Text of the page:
Wakanda isn't real, but neither is direct democracy in America, so why not freely devote ourselves to the Black Panther nation, anyway?

Is the recently impeached president's administration even real? Is Trump real? In a true testament to how much facts don't matter in the time of the 45th, the U.S. Department of Agriculture "accidentally" listed Wakanda as a free-trade partner, alongside 10 actual trade partners, on a tariff-tracking tool. A spokesperson for the Department addressed the oversight in a statement, "Over the past few weeks, the Foreign Agricultural Service staff who maintain the Tariff Tracker have been using test files to ensure that the system is running properly. The Wakanda information should have been removed after testing and has now been taken down."

Yet the tool was a fountain of specific details when it came to trading with Wakanda. "There were hundreds of data inputs for Wakanda… Different commodity groups offered on drop-down menus range from fresh vegetables and unroasted coffee beans to essential oils and livestock," according to NBC News. "Yellow potatoes had to maintain a '0.5 cent/kg' base rate when shipped in from the fictional East African nation, while frozen Chinese water chestnuts were tariff free if the U.S. decided to import them from Wakanda. Cows were also tariff free."

It's far from the first time reality has blurred with fiction when it comes to geopolitics and basic geography. Who hasn't Googled "Is Agrabah" real?" at least once? Aladdin's beloved fictional city, sometimes based on the beautiful landscapes of Marrakech, was named by Disney director John Musker when he created an anagram of "Baghdad" (where the 1992 animated film was originally set).

And then there's the fact that democracy as a concept has always been oversimplified and mistranslated from theory to praxis. As sociologist Malka Older points out, "[I]t's hard to claim that the United States, at any point in its history, has been a democracy in the rigorous sense of the word. This is partly by design. The foundations of the United States were defined by a struggle over how much democracy should be mitigated. It was terrifyingly radical to suggest that the people — even a very restricted group of people — might have a say in government, and the founders cautiously padded the rails to limit the power of the masses." Even as we've tried to help our idea of democracy grow up from this nascent fear of authoritarianism (with policies that were truly radical to the founding fathers, such as giving non-white people the right to vote and speak and eat and breathe whenever they want), America's never been a true democracy.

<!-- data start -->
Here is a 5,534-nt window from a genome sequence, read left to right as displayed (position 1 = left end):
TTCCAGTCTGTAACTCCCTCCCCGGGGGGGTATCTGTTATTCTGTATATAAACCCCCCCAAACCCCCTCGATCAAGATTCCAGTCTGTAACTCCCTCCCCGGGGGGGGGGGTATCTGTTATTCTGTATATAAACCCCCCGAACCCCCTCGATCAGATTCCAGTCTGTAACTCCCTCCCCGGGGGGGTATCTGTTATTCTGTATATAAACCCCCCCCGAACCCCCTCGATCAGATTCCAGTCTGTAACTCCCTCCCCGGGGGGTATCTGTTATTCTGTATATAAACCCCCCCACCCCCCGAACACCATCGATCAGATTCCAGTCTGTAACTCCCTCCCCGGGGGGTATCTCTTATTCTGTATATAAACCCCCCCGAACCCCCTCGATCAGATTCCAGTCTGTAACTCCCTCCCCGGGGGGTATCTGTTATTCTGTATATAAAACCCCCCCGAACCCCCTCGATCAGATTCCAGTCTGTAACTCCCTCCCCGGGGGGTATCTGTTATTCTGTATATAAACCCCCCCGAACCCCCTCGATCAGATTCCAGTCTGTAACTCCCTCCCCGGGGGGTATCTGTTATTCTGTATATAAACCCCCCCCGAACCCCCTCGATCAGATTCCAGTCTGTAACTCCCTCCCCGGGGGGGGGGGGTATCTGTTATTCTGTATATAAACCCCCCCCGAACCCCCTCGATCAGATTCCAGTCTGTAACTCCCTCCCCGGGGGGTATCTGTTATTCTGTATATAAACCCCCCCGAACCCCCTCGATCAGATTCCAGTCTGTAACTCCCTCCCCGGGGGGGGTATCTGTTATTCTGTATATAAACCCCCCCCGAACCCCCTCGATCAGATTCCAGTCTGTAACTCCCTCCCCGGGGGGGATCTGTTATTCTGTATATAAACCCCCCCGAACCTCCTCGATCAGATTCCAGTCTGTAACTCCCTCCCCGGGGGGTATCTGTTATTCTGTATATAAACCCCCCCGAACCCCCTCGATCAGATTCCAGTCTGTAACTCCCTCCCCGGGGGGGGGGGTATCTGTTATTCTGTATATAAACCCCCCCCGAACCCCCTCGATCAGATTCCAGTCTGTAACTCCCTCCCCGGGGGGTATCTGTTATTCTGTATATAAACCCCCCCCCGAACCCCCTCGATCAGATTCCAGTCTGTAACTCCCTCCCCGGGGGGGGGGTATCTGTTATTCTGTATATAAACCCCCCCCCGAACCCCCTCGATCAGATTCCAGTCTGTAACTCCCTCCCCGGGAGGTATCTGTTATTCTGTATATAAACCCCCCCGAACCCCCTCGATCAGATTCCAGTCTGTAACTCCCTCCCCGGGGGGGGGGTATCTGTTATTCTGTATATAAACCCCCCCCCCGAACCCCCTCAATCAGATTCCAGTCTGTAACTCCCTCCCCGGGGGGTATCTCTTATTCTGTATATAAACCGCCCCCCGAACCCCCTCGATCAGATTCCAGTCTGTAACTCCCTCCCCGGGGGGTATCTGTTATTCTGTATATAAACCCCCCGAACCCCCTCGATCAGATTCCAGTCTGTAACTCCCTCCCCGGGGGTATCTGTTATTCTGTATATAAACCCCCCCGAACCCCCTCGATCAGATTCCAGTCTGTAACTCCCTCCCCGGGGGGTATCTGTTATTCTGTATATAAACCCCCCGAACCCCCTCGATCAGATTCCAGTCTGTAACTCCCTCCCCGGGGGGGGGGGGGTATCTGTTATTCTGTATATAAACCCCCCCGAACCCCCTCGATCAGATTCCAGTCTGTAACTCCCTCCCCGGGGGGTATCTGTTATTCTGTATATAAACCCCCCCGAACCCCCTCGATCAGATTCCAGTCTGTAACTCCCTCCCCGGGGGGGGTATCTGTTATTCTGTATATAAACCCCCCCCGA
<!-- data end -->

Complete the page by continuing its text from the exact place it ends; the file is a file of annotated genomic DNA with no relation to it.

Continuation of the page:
Today, it's arguably not a democracy at all. In 2016, The Economist Intelligence Unit's Democracy Index downgraded the U.S. from a "full democracy" to a "flawed democracy" due to "a further erosion of trust in government and elected officials there." In 2014, a Princeton study concluded that the U.S. is an "oligarchy" rather than a democracy, a fundamentally unequal political system run by the economic elite.

So between increasing voting restrictions and gerrymandering, political power aligning with soulless corporations rather than public opinion, and spreading pronouncements that democracy is dead, who says we can't have a vibranium White House? Marvel's fictional indestructible element is just as real as American democratic freedom.

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Eight years ago, Azealia Banks was positioned to be the next big thing in hip-hop.